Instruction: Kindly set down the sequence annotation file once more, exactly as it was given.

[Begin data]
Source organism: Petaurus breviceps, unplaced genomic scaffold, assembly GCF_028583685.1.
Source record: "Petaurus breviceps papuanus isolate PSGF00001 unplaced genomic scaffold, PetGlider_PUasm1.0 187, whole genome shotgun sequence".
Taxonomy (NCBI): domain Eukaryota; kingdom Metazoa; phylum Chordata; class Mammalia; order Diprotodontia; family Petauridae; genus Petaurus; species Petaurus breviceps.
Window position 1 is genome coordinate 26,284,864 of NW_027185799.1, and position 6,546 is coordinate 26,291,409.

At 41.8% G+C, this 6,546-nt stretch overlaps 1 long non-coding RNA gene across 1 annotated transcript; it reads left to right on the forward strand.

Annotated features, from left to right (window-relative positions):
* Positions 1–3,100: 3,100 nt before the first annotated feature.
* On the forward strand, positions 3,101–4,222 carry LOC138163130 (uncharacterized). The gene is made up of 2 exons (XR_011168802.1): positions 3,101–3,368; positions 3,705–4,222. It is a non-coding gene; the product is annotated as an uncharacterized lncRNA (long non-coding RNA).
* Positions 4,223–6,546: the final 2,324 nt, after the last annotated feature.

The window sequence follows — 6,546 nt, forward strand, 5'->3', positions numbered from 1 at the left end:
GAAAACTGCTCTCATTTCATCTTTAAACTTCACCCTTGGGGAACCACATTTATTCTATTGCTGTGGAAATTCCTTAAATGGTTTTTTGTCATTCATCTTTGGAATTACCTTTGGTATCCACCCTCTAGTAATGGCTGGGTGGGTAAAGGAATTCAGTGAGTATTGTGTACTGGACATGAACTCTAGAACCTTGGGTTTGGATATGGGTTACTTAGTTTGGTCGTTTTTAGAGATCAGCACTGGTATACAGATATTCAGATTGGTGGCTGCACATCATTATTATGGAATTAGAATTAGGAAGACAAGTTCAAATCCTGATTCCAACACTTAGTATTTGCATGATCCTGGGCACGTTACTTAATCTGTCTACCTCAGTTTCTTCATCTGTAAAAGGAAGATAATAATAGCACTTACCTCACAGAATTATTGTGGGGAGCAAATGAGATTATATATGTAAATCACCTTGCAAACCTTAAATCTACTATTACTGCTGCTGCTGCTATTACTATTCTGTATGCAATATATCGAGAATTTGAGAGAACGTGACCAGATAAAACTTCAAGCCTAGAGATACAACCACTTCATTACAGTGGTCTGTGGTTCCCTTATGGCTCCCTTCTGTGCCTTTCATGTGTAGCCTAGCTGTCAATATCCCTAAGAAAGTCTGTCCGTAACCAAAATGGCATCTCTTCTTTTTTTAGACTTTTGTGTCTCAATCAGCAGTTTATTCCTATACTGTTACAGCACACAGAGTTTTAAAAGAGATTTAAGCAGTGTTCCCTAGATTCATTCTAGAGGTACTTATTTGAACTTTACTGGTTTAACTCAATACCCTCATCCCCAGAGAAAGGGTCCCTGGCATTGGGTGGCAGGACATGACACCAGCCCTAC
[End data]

Source organism: Petaurus breviceps, unplaced genomic scaffold, assembly GCF_028583685.1.
Source record: "Petaurus breviceps papuanus isolate PSGF00001 unplaced genomic scaffold, PetGlider_PUasm1.0 187, whole genome shotgun sequence".
Taxonomy (NCBI): domain Eukaryota; kingdom Metazoa; phylum Chordata; class Mammalia; order Diprotodontia; family Petauridae; genus Petaurus; species Petaurus breviceps.
Window position 1 is genome coordinate 26,284,864 of NW_027185799.1, and position 6,546 is coordinate 26,291,409.

At 41.8% G+C, this 6,546-nt stretch overlaps 1 long non-coding RNA gene across 1 annotated transcript; it reads left to right on the forward strand.

Annotated features, from left to right (window-relative positions):
* Positions 1–3,100: 3,100 nt before the first annotated feature.
* On the forward strand, positions 3,101–4,222 carry LOC138163130 (uncharacterized). The gene is made up of 2 exons (XR_011168802.1): positions 3,101–3,368; positions 3,705–4,222. It is a non-coding gene; the product is annotated as an uncharacterized lncRNA (long non-coding RNA).
* Positions 4,223–6,546: the final 2,324 nt, after the last annotated feature.

The window sequence follows — 6,546 nt, forward strand, 5'->3', positions numbered from 1 at the left end:
GAAAACTGCTCTCATTTCATCTTTAAACTTCACCCTTGGGGAACCACATTTATTCTATTGCTGTGGAAATTCCTTAAATGGTTTTTTGTCATTCATCTTTGGAATTACCTTTGGTATCCACCCTCTAGTAATGGCTGGGTGGGTAAAGGAATTCAGTGAGTATTGTGTACTGGACATGAACTCTAGAACCTTGGGTTTGGATATGGGTTACTTAGTTTGGTCGTTTTTAGAGATCAGCACTGGTATACAGATATTCAGATTGGTGGCTGCACATCATTATTATGGAATTAGAATTAGGAAGACAAGTTCAAATCCTGATTCCAACACTTAGTATTTGCATGATCCTGGGCACGTTACTTAATCTGTCTACCTCAGTTTCTTCATCTGTAAAAGGAAGATAATAATAGCACTTACCTCACAGAATTATTGTGGGGAGCAAATGAGATTATATATGTAAATCACCTTGCAAACCTTAAATCTACTATTACTGCTGCTGCTGCTATTACTATTCTGTATGCAATATATCGAGAATTTGAGAGAACGTGACCAGATAAAACTTCAAGCCTAGAGATACAACCACTTCATTACAGTGGTCTGTGGTTCCCTTATGGCTCCCTTCTGTGCCTTTCATGTGTAGCCTAGCTGTCAATATCCCTAAGAAAGTCTGTCCGTAACCAAAATGGCATCTCTTCTTTTTTTAGACTTTTGTGTCTCAATCAGCAGTTTATTCCTATACTGTTACAGCACACAGAGTTTTAAAAGAGATTTAAGCAGTGTTCCCTAGATTCATTCTAGAGGTACTTATTTGAACTTTACTGGTTTAACTCAATACCCTCATCCCCAGAGAAAGGGTCCCTGGCATTGGGTGGCAGGACATGACACCAGCCCTAC